There is agreement in the scientific community that the global food system will experience unprecedented pressure in the coming decades – demographic changes, urban growth, environmental degradation, increasing disaster risk, food price volatility, and climate change will all affect food security patterns.
The WMO South Asia Climate Outlook Forum (SASCOF) has finalized its consensus outlook for the 2016 Southwest Monsoon season. The outlook suggests that during the 2016 southwest monsoon season (June – September), above-normal rainfall is likely over much of South Asia. Above-normal rainfall is likely over broad areas of central and western parts of South Asia.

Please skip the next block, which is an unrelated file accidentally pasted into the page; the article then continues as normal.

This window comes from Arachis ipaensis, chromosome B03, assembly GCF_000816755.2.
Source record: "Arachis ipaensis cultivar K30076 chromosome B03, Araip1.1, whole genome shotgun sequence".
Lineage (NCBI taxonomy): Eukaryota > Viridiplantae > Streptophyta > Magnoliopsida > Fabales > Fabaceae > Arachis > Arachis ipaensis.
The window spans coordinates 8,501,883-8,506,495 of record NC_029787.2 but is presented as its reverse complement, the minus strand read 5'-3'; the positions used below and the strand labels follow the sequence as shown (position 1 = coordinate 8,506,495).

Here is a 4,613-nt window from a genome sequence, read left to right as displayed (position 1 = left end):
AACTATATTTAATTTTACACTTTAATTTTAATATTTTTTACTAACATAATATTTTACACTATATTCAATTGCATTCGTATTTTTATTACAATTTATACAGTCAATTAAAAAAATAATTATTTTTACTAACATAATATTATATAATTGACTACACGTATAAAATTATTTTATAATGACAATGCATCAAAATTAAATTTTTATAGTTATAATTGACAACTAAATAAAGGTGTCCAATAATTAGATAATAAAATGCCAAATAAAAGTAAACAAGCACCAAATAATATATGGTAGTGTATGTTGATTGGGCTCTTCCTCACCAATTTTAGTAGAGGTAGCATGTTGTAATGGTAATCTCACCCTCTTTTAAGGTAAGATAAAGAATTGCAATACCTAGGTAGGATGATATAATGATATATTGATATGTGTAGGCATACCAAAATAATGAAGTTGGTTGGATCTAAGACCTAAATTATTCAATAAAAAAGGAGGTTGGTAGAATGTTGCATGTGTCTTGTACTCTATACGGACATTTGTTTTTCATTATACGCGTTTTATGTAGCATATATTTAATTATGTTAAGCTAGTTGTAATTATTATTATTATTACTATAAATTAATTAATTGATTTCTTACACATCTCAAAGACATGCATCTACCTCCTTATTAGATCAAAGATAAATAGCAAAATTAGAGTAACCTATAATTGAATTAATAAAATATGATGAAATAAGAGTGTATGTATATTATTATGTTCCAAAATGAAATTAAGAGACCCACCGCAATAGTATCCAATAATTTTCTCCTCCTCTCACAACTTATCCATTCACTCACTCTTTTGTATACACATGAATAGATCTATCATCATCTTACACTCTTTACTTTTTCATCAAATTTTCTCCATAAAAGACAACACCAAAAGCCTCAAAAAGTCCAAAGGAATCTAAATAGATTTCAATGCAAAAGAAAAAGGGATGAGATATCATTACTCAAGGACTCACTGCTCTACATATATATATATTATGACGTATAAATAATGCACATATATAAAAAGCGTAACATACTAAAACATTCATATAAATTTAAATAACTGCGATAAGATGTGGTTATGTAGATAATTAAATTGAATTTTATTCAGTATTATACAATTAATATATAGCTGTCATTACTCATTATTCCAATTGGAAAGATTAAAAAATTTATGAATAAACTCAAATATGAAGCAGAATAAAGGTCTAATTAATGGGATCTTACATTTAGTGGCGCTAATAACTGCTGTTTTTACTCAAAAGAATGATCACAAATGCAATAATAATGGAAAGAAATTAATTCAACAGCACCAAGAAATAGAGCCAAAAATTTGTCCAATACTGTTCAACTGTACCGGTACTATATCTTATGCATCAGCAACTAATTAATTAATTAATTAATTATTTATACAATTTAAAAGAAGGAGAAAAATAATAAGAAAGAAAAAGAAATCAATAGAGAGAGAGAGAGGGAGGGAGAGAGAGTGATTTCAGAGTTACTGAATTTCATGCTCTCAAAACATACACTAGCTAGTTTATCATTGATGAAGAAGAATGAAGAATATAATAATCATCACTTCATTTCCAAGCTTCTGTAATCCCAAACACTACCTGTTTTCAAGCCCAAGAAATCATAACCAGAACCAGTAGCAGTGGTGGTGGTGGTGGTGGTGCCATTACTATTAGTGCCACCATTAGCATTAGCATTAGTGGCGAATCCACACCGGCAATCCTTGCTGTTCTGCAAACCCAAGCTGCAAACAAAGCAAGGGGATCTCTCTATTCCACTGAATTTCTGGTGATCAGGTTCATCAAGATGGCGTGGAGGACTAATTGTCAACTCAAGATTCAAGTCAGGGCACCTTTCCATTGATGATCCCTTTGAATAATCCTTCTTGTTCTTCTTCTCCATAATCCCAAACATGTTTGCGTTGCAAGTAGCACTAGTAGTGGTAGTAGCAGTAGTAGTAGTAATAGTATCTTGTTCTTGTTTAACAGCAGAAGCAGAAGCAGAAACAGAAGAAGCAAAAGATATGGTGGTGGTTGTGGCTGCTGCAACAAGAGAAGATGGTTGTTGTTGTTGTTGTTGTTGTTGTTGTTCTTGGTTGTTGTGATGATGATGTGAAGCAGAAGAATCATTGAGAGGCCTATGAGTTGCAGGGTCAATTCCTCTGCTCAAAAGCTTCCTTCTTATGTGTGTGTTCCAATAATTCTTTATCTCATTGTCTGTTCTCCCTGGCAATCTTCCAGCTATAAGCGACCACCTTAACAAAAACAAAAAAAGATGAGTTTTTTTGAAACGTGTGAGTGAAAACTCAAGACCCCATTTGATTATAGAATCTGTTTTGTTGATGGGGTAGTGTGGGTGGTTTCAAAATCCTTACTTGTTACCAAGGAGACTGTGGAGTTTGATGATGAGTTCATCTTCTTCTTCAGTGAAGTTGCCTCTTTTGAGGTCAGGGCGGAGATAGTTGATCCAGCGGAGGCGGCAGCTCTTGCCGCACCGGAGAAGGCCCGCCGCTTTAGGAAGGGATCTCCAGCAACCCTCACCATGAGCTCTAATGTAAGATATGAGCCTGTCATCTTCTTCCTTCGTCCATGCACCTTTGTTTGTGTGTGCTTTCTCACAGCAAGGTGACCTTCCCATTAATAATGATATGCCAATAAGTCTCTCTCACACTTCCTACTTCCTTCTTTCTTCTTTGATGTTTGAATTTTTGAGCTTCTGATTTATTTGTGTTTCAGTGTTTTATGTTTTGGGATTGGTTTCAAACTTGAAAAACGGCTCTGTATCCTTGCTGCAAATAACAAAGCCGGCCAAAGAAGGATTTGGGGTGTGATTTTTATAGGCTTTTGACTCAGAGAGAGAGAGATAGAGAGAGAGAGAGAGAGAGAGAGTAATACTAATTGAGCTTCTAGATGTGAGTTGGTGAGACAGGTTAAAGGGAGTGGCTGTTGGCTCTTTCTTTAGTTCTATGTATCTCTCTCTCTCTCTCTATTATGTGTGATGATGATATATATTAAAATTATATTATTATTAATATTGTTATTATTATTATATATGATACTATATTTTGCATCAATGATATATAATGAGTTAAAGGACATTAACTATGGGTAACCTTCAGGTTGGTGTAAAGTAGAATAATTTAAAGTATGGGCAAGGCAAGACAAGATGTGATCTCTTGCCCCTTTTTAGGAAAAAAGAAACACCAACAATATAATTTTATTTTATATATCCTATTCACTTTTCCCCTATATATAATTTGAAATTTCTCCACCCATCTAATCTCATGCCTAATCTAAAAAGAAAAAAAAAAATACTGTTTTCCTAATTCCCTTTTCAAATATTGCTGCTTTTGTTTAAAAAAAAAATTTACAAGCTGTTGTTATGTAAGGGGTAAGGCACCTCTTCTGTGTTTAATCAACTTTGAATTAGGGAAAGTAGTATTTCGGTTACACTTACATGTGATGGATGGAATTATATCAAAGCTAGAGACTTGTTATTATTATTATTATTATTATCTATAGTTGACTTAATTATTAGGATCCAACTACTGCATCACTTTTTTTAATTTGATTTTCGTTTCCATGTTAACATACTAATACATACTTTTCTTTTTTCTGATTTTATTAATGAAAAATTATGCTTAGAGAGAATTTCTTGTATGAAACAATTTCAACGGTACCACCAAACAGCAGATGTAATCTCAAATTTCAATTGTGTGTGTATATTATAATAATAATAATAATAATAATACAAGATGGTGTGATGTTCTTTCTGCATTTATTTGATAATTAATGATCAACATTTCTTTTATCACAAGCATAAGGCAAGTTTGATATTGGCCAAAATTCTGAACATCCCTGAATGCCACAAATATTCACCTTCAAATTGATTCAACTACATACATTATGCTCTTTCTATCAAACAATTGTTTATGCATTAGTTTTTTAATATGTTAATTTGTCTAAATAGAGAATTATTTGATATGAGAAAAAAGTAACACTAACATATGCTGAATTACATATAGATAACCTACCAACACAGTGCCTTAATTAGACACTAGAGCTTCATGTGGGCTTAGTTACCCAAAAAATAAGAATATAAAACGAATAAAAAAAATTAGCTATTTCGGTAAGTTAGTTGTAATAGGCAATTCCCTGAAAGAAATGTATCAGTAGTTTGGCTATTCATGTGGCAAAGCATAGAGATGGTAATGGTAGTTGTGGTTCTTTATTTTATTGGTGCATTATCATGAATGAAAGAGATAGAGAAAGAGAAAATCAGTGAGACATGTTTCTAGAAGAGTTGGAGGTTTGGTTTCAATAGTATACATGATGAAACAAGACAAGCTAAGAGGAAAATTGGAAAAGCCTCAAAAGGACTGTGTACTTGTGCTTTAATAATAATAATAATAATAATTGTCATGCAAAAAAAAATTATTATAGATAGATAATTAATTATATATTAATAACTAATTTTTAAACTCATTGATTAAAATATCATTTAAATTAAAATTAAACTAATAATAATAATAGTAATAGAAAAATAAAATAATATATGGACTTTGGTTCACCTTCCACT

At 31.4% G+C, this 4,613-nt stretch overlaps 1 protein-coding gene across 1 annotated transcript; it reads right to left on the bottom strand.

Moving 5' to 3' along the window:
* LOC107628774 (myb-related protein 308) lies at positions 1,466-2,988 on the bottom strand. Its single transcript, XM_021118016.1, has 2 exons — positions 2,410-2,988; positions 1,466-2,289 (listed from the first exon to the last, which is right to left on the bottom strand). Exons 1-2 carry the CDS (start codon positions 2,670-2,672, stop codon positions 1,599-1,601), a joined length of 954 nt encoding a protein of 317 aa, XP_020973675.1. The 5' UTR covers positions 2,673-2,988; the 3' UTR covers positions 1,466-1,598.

$130 MILLION TO SUPPORT NEPAL’S EARTHQUAKE RELIEF AND RECOVERY
USAID’s commitment to Nepal has stood the test of time. In the aftermath of the devastating April 25 earthquake, our commitment remains stronger than ever. On June 25, 2015, the United States government announced $130 million to support Nepal’s earthquake relief and recovery needs. This contribution builds upon USAID’s investments on disaster preparedness, and is only the beginning of our contribution to Nepal’s earthquake recovery, which will span multiple years.
BALTIMORE, Dec. 1, 2015—Lutheran World Relief, an international NGO working in 35 countries to develop sustainable solutions to poverty and food insecurity, marked #GivingTuesday by releasing its 2016 Early Warning Forecast of regions it is monitoring for potential humanitarian crises over the coming year.